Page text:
The general direction that makes sense to me is adoption of regulations and law enforcement tactics that have the effect of making guns a liability to criminals. Guns should be readily traced to their owners. The police and courts should work together to deter illicit carrying of guns, and crimes committed with guns should be viewed as more serious than similar crimes with knives. Gang members should understand that if any of their members misuse a gun, they will all pay a legal price (as in Boston’s Operation Ceasefire beginning in 1996).
I’m also sold on the potential of smart guns to make gun-owning households safer. The German firm Armatix has developed a gun that uses RFID technology to unlock a gun (similar to the keys for unlocking cars). Only when the gun is near a special wristwatch can it be fired. This is one of many methods for “personalizing” a gun and reducing the chance of an unauthorized use – say, by other household members (young children, teenagers thinking of suicide) or burglars.
HP: More stringent background checks seem to command broad public support, and may have some beneficial impact on gun violence. What does the available research have to say about the potential of these policies to reduce violence?
PC: Over a dozen states have required universal background checks, at least for handgun transactions. In North Carolina, the requirement goes all the way back to 1921. Unfortunately there has not been much research on the effects of these laws. The one exception is the recent study I mentioned by Daniel Webster and his colleagues of the repeal of the universal background check requirement in Missouri. The evidence is compelling that that repeal facilitated criminal access to handguns and increased the homicide rate substantially.
HP: What about the alternative possibility that there is just little we can do? Given the 200+million guns in American society, the political gridlock that surrounds almost every aspect of gun policy, and constitutional constraints imposed by recent judicial interpretations of Second-Amendment law, are we doomed to see high levels of gun violence for the foreseeable future in America?
PC: The belief that nothing can be done to reduce gun violence is widespread and a great impediment to concerted mobilization in this area.
So many reasons to be pessimistic! Let me try to address them one by one:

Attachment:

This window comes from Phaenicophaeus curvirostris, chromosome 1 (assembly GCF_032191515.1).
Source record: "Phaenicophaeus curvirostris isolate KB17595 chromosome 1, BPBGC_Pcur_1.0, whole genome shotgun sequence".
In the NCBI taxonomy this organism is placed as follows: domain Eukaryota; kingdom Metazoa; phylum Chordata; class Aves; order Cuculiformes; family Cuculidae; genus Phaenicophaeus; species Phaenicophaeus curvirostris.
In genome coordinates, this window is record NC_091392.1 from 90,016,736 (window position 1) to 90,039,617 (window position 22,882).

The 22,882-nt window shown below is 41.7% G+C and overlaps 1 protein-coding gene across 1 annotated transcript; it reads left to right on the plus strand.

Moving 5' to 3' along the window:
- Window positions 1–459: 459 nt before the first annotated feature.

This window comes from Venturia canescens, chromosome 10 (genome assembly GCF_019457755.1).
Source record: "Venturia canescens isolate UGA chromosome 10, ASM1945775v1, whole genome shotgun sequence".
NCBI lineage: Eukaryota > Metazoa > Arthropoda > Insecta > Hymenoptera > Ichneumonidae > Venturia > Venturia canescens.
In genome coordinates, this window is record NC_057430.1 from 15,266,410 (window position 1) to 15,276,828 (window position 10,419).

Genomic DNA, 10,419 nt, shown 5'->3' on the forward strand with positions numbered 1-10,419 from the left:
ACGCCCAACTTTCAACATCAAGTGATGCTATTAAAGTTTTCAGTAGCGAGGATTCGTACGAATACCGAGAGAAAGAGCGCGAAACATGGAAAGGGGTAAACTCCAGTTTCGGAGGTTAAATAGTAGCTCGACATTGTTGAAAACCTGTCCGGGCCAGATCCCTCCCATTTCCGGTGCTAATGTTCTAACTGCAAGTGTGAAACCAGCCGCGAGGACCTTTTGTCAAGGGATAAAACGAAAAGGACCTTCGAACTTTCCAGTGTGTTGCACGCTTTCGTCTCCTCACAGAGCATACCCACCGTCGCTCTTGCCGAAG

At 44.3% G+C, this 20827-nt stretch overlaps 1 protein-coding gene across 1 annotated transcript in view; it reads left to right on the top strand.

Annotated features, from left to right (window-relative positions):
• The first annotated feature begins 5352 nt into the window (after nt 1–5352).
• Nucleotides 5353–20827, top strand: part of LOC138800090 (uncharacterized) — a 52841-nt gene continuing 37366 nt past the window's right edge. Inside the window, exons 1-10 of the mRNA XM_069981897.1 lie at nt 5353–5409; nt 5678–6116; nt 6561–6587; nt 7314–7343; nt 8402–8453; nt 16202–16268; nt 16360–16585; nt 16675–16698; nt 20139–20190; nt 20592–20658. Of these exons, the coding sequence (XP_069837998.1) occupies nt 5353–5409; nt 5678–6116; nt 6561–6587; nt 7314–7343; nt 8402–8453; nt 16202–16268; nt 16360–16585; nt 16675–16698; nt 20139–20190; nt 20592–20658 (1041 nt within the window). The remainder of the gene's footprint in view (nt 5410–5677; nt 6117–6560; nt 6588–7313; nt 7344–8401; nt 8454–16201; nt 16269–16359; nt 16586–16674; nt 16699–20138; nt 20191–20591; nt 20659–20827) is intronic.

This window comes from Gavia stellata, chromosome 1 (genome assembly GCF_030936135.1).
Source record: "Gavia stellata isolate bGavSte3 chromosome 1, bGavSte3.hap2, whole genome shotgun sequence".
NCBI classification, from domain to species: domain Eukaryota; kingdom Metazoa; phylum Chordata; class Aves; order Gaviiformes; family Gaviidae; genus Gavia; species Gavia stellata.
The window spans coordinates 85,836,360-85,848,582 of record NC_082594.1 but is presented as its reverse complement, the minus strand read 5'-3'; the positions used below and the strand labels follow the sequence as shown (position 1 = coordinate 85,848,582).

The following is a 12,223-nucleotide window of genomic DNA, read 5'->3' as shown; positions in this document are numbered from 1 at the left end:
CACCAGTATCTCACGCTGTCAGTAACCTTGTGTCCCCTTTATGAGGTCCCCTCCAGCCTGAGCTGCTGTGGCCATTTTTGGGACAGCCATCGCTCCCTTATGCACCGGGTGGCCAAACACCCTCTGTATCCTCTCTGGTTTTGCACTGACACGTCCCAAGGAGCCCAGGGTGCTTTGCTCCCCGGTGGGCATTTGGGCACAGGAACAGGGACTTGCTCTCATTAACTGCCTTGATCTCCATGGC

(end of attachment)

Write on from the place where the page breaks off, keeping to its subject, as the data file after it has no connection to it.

The Second Amendment: In 2008, the US Supreme Court for the first time found a personal right to guns in the famously obscure Second Amendment. But that decision (Heller v. District of Columbia) makes clear that the new right is not unlimited. Since then there has been a “tsunami” of litigation attacking various firearms regulations, with very little success in the federal courts. It appears that the Constitutional door is open for measures that stop short of an outright ban on possession.
Political gridlock: While there has been gridlock in Congress for the last decade, the states and some localities continue to be active. The big picture is that the NRA, which is not afflicted with pessimism, has been fabulously successful in moving their agenda over the last 3 decades – barring cities from regulating guns, repealing restrictions on carrying guns in public, decriminalizing some kinds of homicide (through the Stand Your Ground laws). There remain some blue states that have bucked the trend, including California and New York, and they include about one-quarter of the US population.
Guns are everywhere: There are enough guns in circulation to provide every adult with one, but of course that’s not the pattern – in fact, only one-quarter of adults own a gun (and they own an average of 4 or 5 each). Furthermore, gun ownership is much more common in some areas than others – just compare New York City with Phoenix. In any event, each new cohort of youths at high risk of violence may have an interest in carrying guns, but most of them do not – less than one-third of street robberies are committed with a gun, for example. In surveys, a high percentage of arrestees report that they would have trouble in obtaining a gun. It is not surprising, then, that several specific regulations have been shown to be effective in reducing gun violence.
We are doomed: Well, maybe, but note that gun homicide rates have been cut in half since 1991 in the U.S. American cities are far safer today than they were a generation ago. That is a reminder that gun violence is the combination of guns and violence. Violence rates of all sorts have come down dramatically, and as a result the gun-violence problem has been reduced. (Unfortunately there has been no progress during this period against suicide.) That does not mean that we’ve “solved” the gun violence problem, only a reminder that where guns are a particular problem, it is when combined with high rates of violence.